Freelancer’s Survival Guide: Online Networking 2 (Networking Part Eight)

Freelancer's Survival Guide On Writing


Artwork donated by Pati Nagle.

The Freelancer’s Survival Guide: Online Networking 2

(Networking Part Eight)

Kristine Kathryn Rusch

I had a great week this past week.  Because I knew I’d be finishing a novel, which is always a period of great airheadedness for me (more than usual), and because I knew I was heading into a part of the networking topic I felt completely inadequate to write, I asked for help.

I mentioned to all you readers that I needed assistance on the Guide, and several of you responded.  I also asked people whom I think are good at networking for their assistance.  I asked them two questions:

1. How do you network on the internet?
2. How has it helped/hurt your business?

I got wonderful answers—so many, in fact, that I know this topic will extend at least a few more weeks.  I have probably 10,000 words of material from folks, and that’s two to three posts, without any comments from chatty old me.

As I made up my list of people to ask about online networking, I noticed that most of them were either writers or bloggers.  That’s partly my bent: I don’t follow musicians’ blogs or artists’ blogs, although I do visit their websites.  Another reason is that it’s easy to make the transition to online networking when you’re already writing, as writers do every day.

So my list of effective networkers is writer-heavy.  If you find other networkers out there who are good at what they do, please mention them in the comment section below so that others can find them, and learn from them.

I also noted that politicians and journalists (writers, again) were also very good at online networking, but I decided not to ask them about their online networking habits. As I’ve mentioned before, I have a strict no-religion and no-politics rule on my blog, just like I do at most social gatherings.  Much as I love a good political discussion (as my good friends will attest), I am also savvy enough to realize that not everyone shares my views.  I would rather keep you reading my work even though we disagree about health care or financial reform or the party in power rather than lose you to one of my political diatribes.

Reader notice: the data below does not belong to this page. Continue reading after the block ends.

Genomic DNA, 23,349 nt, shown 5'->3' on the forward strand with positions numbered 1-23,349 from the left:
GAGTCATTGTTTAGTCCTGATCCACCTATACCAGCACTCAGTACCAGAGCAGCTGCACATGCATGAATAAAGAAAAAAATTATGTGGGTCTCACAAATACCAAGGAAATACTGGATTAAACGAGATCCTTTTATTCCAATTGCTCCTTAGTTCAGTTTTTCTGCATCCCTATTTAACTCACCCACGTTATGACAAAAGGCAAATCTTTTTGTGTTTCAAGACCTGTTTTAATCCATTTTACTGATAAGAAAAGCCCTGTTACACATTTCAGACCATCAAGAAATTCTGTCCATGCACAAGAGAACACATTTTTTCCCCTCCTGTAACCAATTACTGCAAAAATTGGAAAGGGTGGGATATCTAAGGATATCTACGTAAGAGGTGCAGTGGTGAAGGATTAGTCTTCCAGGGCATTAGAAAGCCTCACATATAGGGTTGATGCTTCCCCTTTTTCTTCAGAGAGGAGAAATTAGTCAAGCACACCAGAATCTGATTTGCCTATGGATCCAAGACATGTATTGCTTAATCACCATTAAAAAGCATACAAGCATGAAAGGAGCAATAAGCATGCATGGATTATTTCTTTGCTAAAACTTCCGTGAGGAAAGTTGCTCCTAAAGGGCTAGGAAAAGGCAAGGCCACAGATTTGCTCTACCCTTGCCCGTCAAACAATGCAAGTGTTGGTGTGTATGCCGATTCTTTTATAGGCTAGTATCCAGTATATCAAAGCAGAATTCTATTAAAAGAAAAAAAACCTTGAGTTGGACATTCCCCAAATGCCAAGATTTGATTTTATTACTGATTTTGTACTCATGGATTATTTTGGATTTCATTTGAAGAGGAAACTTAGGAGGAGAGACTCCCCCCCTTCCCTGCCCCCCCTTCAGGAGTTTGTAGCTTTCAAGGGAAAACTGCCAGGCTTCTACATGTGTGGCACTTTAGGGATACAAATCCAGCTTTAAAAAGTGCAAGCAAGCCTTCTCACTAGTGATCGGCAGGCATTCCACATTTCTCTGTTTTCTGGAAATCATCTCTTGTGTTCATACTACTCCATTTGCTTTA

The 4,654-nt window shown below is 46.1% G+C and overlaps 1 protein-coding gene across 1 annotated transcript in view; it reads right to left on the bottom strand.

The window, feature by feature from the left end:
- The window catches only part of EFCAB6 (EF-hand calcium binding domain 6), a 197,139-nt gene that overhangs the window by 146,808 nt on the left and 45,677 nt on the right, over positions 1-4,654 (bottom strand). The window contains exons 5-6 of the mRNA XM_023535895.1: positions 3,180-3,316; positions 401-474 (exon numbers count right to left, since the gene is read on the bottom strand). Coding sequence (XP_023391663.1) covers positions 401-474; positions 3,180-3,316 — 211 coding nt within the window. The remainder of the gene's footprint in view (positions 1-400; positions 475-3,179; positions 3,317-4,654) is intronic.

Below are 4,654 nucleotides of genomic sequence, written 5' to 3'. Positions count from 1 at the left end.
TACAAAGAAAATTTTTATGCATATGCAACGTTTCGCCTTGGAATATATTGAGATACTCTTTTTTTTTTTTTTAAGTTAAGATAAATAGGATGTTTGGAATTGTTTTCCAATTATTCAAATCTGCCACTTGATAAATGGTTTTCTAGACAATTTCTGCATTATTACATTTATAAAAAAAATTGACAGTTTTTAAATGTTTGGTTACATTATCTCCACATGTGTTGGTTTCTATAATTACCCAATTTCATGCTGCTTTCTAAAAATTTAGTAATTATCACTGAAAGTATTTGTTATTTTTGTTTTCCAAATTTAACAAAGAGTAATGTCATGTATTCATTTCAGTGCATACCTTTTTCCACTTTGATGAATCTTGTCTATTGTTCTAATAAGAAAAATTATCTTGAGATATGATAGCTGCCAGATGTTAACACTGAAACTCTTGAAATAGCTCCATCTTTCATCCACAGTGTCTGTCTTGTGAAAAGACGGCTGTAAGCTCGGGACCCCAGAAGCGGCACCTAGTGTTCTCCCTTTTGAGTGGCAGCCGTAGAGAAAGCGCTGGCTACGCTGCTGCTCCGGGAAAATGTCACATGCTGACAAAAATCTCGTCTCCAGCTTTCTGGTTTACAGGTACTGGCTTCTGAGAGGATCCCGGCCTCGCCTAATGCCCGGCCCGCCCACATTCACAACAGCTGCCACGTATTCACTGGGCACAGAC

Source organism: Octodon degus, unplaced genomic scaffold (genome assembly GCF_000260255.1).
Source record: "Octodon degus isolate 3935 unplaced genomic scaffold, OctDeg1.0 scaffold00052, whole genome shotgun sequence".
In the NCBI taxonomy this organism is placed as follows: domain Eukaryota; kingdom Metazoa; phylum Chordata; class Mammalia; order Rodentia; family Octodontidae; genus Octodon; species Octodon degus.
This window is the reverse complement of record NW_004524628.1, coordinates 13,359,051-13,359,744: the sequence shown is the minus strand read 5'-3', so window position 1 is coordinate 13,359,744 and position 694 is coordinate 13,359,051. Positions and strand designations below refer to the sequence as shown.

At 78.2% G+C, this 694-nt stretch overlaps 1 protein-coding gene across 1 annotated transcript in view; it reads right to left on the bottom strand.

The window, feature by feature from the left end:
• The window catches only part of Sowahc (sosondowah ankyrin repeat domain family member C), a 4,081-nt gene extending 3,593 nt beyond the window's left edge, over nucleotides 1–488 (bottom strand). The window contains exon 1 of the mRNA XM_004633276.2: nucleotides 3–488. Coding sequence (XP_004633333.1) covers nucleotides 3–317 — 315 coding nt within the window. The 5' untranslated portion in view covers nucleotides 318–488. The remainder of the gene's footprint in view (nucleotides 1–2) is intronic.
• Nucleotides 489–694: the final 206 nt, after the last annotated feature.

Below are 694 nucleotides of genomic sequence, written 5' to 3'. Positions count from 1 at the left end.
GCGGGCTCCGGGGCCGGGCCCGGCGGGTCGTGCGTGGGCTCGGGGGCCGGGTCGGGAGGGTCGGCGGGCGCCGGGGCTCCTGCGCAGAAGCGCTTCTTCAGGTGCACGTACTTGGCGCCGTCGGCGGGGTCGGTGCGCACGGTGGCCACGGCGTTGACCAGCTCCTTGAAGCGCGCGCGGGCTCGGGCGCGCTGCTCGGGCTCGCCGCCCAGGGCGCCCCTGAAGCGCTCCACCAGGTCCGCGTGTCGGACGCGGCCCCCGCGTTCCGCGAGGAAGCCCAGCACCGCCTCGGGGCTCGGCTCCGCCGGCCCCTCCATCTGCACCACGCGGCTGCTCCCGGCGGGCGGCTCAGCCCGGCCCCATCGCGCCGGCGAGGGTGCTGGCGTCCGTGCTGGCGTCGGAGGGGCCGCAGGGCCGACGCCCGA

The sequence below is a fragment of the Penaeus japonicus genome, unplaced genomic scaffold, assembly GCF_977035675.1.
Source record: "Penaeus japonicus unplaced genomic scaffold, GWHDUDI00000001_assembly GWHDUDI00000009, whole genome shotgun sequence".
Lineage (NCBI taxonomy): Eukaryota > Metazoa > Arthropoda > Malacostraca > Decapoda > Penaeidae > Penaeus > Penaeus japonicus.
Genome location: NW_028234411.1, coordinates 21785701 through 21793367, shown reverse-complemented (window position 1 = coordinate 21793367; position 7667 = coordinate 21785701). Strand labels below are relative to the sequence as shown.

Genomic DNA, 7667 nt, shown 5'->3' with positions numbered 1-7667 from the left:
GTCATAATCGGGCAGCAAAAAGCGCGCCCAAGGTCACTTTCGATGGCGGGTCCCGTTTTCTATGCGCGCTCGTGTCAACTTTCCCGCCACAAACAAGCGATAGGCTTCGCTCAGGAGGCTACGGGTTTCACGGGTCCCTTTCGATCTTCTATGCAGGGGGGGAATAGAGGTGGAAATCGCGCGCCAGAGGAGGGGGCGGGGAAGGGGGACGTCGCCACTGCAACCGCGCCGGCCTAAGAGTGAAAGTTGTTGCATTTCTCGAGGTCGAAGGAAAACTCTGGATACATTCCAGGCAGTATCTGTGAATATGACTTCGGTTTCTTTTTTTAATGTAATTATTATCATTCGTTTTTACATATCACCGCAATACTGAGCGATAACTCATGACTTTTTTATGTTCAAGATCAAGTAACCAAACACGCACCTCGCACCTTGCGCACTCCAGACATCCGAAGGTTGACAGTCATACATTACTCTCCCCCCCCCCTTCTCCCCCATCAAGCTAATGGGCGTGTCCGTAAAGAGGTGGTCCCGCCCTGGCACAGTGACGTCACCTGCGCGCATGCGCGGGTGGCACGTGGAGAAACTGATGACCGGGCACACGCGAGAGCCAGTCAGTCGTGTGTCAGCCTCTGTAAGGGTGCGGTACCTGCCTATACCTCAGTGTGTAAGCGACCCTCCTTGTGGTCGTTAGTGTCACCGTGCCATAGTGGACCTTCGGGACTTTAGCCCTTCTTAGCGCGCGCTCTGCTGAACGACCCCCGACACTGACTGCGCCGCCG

So I didn’t ask journalists from my favorite publications/stations/programs (some of which might come from a particular political persuasion) to comment.  Nor did I ask any politicians to comment either, even though I know a lot of very effective networkers among them.  I didn’t want you to think I was endorsing them in anyway, while I don’t mind if you think I’m endorsing the writers/bloggers mentioned below. (At the very end of this post, you’ll find social networking links for the people quoted herein.)

The one thing I did notice about everyone I contacted—and I do mean everyone—is that they all responded to me.  Most responded quicker than I expected: I had 90% of my answers within six hours of sending out the questions.  That’s impressive.  It’s even more impressive because I sent out the questions on Sunday afternoon, hoping to get in line for everyone’s Monday morning work response.  Instead, I had my answers by Sunday night.

The handful of people who took longer to respond e-mailed me and asked for more time or asked when my deadline was.  And a few took longer to respond because of me: I had to contact them via Facebook or Twitter rather than via their preferred e-mail account because I didn’t have that account.

Still, I’ve been writing non-fiction for more than 30 years, and I’ve never had a 100% response rate before to interview questions.  And in the decade-plus that I’ve been sending questions by e-mail, I’ve never had such a rapid response.  I could have written my article that Sunday night.

That instant response tells me right there why these people are effective networkers.  They responded, first and foremost, and to a person, they answered my questions.

If you haven’t read last week’s post on Online Networking, double back and do so now.  With the help of writer Ryan Viergutz, I explained how people use the internet to network and to gather information.  In private e-mails, a few of you expressed concern that I was confusing networking with marketing in that post.  But I didn’t: as you’ll see in the next few posts, online networking and marketing go hand-in-hand.

I think this is best summed up by Sarah Wendell who, along with Candy Tan, writes a marvelous blog about romance novels called Smart Bitches Trashy Books.  Smart Bitch Sarah, as she signed her letter to me, also has her own blog,

She wrote, “I network on the internet by talking to people who share my interest or by answering questions from those who are curious.  It helps my business, but then, my business is creating a space for conversations about romance novels.”

I found her via Twitter, but I found her blog because of a review of a book she and Candy Tan wrote called Beyond Heaving Bosoms: The Smart Bitches’ Guide to Romance Novels.  (It’s in my Recommended Reading list.   Check it out here.)  What I like about Sarah’s Tweets are the fact that they maintain the same attitude as her blog, but they also provide a link to the romance community online, since she forwards other people’s tweets (called retweeting, for those of you not on Twitter) and she often has links to good blog posts elsewhere.